If you’d asked the yachtsman of 30 years ago if some day he’d be lugging around his sewage in a tank, he’d probably have said no friggin’ way. If you could have convinced him that the oceans were being polluted at a rate much faster than he imagined, he might logically have predicted that science would by now have come up with a solution.
Future Shock promised us as much…perhaps a Star Trek-style phazer gun…a small electronic gizmo in a black handheld remote that when pointed at a toilet or small tank of waste simply makes it disappear.
Of course, you don’t want to simply move it somewhere else, like beaming it into your home. No thanks. Send it away and make it stay away!
Well, Type I MSDs (marine sanitation devices that treat sewage and reduce coliform bacteria count to less than 1,000 per milliliters and no visible solids), such as Raritan’s Lectra/San, SeaLand’s San-X and Groco’s GM series, are about as close as we’ve come to phazers. Unfortunately, they’re bigger than a Group 24 12-volt battery, draw considerable electrical current (45 amps for the Lectra/San), make some noise, and worse, are not even legal in the nation’s rapidly multiplying No Discharge zones!
For the time being at least, we’re stuck with tanks in which we cart around gallons and gallons of feces and urine. When the holding tank fills up (and heaven help you if it is overfilled and blows a fitting!) you must find a pump-out station or venture at least three miles offshore (Great Lakes excepted) and dump it yourself.
The tank and its connecting plumbing—rigid or flexible—are therefore key to a tolerable installation.
The tank material of choice has rather quickly evolved to but one—rotationally molded linear polyethylene. It is light in weight, won’t corrode, inexpensive, and if thick enough, won’t allow odors to permeate. Construction is seamless. Threaded female fittings to accept male hose connectors are electronically welded to holes cut in the tank wall. Some companies will make up custom tanks with the number, type and location of fittings specified by the customer. Those sold through discount catalogs generally have the standard configuration—two large openings for 1-1/2″ sanitation hose, and one small opening for a 1/2″ vent line. Of the four brands tested here, two provided the male fittings, two did not.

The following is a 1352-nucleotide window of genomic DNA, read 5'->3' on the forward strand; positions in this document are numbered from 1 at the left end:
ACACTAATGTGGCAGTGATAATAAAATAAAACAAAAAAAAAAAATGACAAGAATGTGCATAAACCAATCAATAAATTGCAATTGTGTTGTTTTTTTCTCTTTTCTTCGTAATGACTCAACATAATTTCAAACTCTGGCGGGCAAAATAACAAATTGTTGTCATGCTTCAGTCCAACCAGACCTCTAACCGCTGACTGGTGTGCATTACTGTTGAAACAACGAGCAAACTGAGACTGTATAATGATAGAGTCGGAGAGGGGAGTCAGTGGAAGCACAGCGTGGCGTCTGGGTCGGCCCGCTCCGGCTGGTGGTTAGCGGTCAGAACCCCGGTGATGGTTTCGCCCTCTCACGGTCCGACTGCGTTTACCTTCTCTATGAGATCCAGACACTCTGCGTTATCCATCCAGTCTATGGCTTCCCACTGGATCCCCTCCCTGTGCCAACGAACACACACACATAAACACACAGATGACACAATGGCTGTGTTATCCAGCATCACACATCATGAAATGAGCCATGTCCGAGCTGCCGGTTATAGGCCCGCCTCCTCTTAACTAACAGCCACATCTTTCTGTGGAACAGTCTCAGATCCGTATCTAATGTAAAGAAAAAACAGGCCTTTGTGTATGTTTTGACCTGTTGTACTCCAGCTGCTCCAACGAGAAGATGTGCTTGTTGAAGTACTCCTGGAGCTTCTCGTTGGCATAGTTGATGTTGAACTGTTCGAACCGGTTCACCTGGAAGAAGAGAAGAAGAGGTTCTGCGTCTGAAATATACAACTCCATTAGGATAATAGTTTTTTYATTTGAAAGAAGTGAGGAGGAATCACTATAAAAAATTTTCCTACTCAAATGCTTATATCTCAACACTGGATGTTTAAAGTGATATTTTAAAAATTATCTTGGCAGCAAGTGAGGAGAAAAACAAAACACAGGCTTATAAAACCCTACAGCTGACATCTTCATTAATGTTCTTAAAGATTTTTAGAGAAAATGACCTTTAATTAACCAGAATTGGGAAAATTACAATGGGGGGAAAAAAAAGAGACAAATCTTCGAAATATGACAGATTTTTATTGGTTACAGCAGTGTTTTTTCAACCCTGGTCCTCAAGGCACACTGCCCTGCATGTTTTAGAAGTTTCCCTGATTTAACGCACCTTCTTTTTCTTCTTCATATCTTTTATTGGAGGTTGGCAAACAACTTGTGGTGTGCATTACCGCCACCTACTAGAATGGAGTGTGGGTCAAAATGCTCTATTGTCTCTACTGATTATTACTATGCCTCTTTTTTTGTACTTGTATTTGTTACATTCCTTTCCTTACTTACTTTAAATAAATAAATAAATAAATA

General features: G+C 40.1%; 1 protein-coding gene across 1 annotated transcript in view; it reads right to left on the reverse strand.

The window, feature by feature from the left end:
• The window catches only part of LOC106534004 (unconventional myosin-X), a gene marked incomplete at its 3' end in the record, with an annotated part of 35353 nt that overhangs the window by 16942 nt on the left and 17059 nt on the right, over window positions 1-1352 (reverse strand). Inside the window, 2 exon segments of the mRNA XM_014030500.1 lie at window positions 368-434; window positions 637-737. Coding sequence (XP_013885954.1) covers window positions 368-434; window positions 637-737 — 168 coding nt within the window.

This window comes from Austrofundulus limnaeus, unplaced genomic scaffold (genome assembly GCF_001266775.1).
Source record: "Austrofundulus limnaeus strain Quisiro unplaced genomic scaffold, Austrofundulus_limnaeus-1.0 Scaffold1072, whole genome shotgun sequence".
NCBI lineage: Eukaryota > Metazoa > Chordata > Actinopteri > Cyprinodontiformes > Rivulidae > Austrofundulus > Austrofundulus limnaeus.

See the chart for details (Click here to view Holding Tank Value Guide).
In case you are curious about other materials, integral wood/fiberglass tanks are okay so long as there is sufficient glass covering to protect the wood and the finish—gelcoat or epoxy—is of good quality.
Fabric tanks, such as those made by Vetus and Nauta, are convenient because they can be mounted practically anywhere. They should, however, be laid on a soft bedding, such as foam, to prevent damage from chafe. And restraints must allow for their expansion and contraction. Based on our experience with them, however, leaks at the fittings may be a problem, so we do not recommend fabric tanks for use as holding tanks.
Aluminum is not a particularly good choice as sewage can cause it to corrode.
Stainless steel is a good holding tank material, but heavy, expensive, and not available off the shelf; you’ll probably have to find a local fabricator to make one up to your requirements.
We bought four polyethylene tanks to examine and pressure test. All are rectangular, though some of the companies offer other shapes, such as a V for fitting in the bow of some boats. The most commonly seen are from Todd Enterprises and Kracor, though SeaLand is now more widely seen in discount catalogs than it was seven years ago when we last tested holding tanks. The fourth is Ronco, whose tanks are not generally available through mail order catalogs but will make up custom tanks.
Holding tanks must satisfy US Coast Guard standards CFR 33 159.109 for pressure and CFR 33 159.111 for vacuum pulse. In the first, the tank must be subjected to “a pressure of 7 feet or to 150 percent of the maximum pressure specified by the manufacturer for operation of the tank, whichever is greater. The tank must hold the water at this pressure for one hour with no evidence of leaking.”
The second test requires 50 fillings of water at the same pressure head. Then it must be emptied by “a 45-gallon-per-minute or larger positive displacement pump that remains in operation 30 seconds after emptying the tank at the end of each cycle.”